Another kind of informative clip is the teaser, such as the one used by the FILMADRID Film Festival to attract virtual audiences away from digital screens and into theatres, in an attempt to bridge the physical gap through a social media strategy. How do they do it? The video is a collage of colours, actions and sounds, creating a simple sequence that is successful with few elements: the vignetted logo and images of the films that are to be projected at this year’s festival. Music is once again an important element, setting the pace and raising expectations.

In another example, this time based on a two-way communication campaign, the Buenos Aires International Documentary Film Festival (FIDBA) has organised a participatory video workshop, launched with the hashtag #larealidadesmás. The idea is to encourage viewers to create and submit short documentaries, which are then compiled on the festival’s YouTube channel. This campaign promotes the latest edition of the festival, activates social media channels during off-peak periods, and prepares audiences for the upcoming opening of the festival. It can also be used to draw attention to other issues.

Moving on to longer durations, we come to short videos (❤ minutes). A good example is Playground Magazine, which uses a 1:1 screen format, staccato editing, superimposed text, and images in which the sound has been displaced or omitted. These videos are intended to be watched by users scrolling through Facebook, which is their preferred location. These auto-play videos create a hypnotic effect through an appealing succession of moving images. Users do not devote much time to them, as they rarely want their personal zapping interrupted by long videos, an aspect that has to be taken into account when posting material. The key to the virality of the videos used in Playground magazine lies in their mastery of edits, in knowing how to take advantage of situations that arise, and reflecting the most commented news on social media.

Another example is Le pressentiment, a project by the Barcelona-based philosophical-political group Espai en blanc, which also works with short formats. Their idea is to raise political awareness through the use of an audiovisual language that can shake up the preexisting ideas of the people watching them. In addition to their distinctive graphic images, they have also started to explore video, building narratives around key concepts.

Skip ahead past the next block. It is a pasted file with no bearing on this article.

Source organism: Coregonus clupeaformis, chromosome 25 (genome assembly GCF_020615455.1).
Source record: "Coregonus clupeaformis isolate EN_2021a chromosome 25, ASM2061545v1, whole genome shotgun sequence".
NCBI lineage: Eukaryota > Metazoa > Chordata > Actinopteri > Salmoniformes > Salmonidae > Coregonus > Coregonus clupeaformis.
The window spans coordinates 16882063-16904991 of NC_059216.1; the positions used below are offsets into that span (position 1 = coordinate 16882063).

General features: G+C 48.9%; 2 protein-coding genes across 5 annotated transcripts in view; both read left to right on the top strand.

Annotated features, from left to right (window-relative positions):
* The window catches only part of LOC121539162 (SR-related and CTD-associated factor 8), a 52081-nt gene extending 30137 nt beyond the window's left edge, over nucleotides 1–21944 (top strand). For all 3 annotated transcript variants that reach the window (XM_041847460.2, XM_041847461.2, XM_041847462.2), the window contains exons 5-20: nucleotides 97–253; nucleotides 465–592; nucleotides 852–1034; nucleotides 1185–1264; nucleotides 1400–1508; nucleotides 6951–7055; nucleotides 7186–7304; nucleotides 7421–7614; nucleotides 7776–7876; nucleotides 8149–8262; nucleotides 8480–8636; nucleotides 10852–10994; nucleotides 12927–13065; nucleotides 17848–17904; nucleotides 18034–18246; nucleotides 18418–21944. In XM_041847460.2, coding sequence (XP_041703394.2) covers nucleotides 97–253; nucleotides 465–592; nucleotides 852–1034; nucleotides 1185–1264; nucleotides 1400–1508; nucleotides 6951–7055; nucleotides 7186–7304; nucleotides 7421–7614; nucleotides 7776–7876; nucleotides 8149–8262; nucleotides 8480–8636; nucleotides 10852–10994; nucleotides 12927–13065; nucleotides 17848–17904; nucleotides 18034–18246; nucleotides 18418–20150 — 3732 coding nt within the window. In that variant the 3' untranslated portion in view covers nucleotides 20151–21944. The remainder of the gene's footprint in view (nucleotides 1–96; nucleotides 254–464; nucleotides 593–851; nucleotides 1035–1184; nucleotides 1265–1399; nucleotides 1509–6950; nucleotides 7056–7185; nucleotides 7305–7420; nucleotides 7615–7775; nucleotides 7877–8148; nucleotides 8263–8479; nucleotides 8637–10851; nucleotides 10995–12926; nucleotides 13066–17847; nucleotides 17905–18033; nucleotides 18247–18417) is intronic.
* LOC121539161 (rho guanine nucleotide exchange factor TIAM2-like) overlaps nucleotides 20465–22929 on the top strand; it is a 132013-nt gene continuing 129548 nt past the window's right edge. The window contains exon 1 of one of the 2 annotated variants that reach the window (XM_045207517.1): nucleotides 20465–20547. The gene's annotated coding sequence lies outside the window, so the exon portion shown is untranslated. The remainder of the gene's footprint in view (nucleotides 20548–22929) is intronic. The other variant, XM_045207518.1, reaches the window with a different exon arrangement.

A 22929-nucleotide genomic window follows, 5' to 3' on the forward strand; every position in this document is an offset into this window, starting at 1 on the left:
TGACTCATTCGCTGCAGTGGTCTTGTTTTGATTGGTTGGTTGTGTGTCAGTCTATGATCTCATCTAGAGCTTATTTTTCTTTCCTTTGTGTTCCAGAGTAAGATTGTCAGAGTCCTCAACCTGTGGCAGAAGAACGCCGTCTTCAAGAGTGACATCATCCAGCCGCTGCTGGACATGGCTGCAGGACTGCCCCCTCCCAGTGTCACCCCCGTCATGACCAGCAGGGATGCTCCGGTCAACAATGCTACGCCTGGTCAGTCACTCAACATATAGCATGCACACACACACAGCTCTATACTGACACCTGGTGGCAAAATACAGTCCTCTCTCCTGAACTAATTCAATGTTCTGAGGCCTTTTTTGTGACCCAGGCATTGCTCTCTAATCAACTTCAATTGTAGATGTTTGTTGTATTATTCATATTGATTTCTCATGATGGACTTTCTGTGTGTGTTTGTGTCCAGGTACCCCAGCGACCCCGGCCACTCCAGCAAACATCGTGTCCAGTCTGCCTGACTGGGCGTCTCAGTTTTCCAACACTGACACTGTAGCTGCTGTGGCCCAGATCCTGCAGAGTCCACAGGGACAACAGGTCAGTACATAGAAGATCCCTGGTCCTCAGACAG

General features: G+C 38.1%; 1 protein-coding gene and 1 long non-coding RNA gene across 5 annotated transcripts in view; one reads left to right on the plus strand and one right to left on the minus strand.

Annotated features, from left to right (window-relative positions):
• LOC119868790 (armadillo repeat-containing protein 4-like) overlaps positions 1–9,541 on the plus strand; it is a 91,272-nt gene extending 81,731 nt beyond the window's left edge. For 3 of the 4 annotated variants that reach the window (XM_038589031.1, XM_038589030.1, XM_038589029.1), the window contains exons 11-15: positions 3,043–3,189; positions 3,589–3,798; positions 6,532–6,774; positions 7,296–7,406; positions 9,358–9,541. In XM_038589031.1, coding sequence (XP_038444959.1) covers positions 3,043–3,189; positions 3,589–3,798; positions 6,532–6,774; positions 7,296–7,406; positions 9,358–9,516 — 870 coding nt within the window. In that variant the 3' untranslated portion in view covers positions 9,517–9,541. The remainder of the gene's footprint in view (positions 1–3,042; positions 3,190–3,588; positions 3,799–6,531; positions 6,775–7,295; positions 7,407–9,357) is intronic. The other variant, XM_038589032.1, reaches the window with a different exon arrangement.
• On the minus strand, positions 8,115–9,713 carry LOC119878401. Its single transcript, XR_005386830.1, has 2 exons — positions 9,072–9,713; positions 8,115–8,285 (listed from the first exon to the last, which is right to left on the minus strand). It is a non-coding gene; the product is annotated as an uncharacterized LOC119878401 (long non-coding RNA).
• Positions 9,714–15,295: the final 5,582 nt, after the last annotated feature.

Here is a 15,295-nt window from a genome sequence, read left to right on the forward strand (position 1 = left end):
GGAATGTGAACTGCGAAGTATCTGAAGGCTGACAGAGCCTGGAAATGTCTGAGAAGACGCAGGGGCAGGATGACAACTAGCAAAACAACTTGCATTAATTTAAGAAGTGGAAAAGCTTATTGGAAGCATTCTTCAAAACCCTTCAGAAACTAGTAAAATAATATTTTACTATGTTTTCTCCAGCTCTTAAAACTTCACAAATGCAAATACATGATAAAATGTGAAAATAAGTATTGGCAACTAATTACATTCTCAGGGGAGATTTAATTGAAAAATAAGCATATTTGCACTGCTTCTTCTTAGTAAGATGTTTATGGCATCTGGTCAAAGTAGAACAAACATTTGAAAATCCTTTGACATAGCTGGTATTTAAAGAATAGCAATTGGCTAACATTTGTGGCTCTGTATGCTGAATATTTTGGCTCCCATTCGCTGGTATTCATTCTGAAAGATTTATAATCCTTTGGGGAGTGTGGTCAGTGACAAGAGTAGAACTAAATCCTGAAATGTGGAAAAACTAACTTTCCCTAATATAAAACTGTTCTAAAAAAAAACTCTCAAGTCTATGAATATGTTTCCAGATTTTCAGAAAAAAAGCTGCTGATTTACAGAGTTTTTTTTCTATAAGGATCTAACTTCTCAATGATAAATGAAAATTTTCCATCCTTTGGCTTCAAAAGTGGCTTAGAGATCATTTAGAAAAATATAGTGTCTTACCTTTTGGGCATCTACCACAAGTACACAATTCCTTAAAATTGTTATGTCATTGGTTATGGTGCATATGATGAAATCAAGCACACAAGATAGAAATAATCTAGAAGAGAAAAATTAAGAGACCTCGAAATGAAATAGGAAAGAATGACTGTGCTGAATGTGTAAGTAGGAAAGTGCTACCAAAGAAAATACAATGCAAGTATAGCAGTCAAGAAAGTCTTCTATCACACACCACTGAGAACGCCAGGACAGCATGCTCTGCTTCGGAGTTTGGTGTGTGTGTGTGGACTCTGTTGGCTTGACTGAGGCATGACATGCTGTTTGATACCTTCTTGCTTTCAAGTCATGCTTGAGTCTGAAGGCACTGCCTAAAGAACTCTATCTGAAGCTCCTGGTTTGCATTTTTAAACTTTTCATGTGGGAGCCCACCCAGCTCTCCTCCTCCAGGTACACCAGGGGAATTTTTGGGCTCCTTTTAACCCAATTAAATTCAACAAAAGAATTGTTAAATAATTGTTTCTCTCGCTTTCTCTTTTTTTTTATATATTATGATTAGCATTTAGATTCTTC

Returning to the world of museums, we find the case of footage of events that are held in the physical space and filmed as a record. There are various possible ways to use this material. If the idea is to generate interest around a particular talk, it may not be appropriate to disseminate it in full on social media.. The first decision that has to be made is whether the material is to be shared on channels such as YouTube, Instagram, Facebook and Twitter or whether it is intended for the web. Then the duration can be decided. The TateShots series, which posts videos on YouTube, uses several customised approaches,. such as typographic animation to highlight the key ideas in a conversation with Grayson Perry and vox pop interviews to highlight the comments of visitors to an exhibition on the work of Man Ray and his relationship with Lee Miller, for example.

As for targeting particular audience groups, the Metropolitan Museum of Art makes a special effort to communicate with young audiences (aged 7–12) through the #MetKids blog. The idea is to disseminate information and entertainment videos that show the museum as a fun, fascinating space for children. The videos take a postive, personal approach to art and show the activities organised as part of the exhibitions, as well as allowing children around the world to discover the collection the Met Museum. Projects include creative tutorials, animated stories based on the works on display, and talks by experts about some of the curiosities at the museum.

When the idea is to disseminate the opening of a new exhibition, a promotional video can be made instead. There is no reason why emphasising practical information should prevent museums from working with curatorial nuances as well. The approach used by The Met for the diane arbus: in the beginning exhibition is a clear and concise example. Faced with the impossibility of interviewing the late Diane Arbus, the curator of the photographic archive explains the photographer’s views and the relationship with New Yorkers that resulted from her photographic practice.

Another aspect to be taken into account when trying to develop a coherent narrative line is the need to determine the role of each element in the interconnected structure of web content. Each post coexists with the ones that came before it and the ones that will follow, in a discourse that should be mapped out in advance. At present, short videos are used as previews that circulate on social media, sparking interest and attracting audiences to the websites, which, in the case of museums, have much larger repositories of material. They are used as part of a holistic approach to communication that makes use of both source content and satellite materials to expand and enhance the information.

(*) This post was originally published at CCCB LAB
Like what you read? Give CCCB Lab a round of applause.

From a quick cheer to a standing ovation, clap to show how much you enjoyed this story.